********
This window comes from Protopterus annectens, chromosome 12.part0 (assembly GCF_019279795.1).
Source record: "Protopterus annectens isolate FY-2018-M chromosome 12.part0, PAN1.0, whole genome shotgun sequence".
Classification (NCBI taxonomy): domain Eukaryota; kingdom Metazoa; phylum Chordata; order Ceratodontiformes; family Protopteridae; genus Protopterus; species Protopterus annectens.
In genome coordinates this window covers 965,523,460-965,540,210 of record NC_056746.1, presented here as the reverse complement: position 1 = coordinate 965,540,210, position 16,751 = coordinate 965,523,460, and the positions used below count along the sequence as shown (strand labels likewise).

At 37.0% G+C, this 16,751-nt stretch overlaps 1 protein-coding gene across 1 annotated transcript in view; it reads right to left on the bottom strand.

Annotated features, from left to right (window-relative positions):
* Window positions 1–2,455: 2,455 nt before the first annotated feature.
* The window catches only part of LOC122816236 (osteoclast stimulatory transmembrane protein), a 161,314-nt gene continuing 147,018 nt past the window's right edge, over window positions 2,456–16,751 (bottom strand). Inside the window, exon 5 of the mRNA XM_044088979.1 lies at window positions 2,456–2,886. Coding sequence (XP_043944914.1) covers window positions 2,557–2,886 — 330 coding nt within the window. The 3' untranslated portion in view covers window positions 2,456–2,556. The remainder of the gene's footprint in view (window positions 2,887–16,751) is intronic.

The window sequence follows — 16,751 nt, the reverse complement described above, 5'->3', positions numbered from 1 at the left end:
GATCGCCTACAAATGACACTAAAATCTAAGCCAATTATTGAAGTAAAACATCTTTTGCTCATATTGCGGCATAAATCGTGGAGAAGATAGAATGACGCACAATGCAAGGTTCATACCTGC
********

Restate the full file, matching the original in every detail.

This window comes from Protopterus annectens, chromosome 12.part0 (assembly GCF_019279795.1).
Source record: "Protopterus annectens isolate FY-2018-M chromosome 12.part0, PAN1.0, whole genome shotgun sequence".
Classification (NCBI taxonomy): domain Eukaryota; kingdom Metazoa; phylum Chordata; order Ceratodontiformes; family Protopteridae; genus Protopterus; species Protopterus annectens.
In genome coordinates this window covers 965,523,460-965,540,210 of record NC_056746.1, presented here as the reverse complement: position 1 = coordinate 965,540,210, position 16,751 = coordinate 965,523,460, and the positions used below count along the sequence as shown (strand labels likewise).

At 37.0% G+C, this 16,751-nt stretch overlaps 1 protein-coding gene across 1 annotated transcript in view; it reads right to left on the bottom strand.

Annotated features, from left to right (window-relative positions):
* Window positions 1–2,455: 2,455 nt before the first annotated feature.
* The window catches only part of LOC122816236 (osteoclast stimulatory transmembrane protein), a 161,314-nt gene continuing 147,018 nt past the window's right edge, over window positions 2,456–16,751 (bottom strand). Inside the window, exon 5 of the mRNA XM_044088979.1 lies at window positions 2,456–2,886. Coding sequence (XP_043944914.1) covers window positions 2,557–2,886 — 330 coding nt within the window. The 3' untranslated portion in view covers window positions 2,456–2,556. The remainder of the gene's footprint in view (window positions 2,887–16,751) is intronic.

The window sequence follows — 16,751 nt, the reverse complement described above, 5'->3', positions numbered from 1 at the left end:
GATCGCCTACAAATGACACTAAAATCTAAGCCAATTATTGAAGTAAAACATCTTTTGCTCATATTGCGGCATAAATCGTGGAGAAGATAGAATGACGCACAATGCAAGGTTCATACCTGC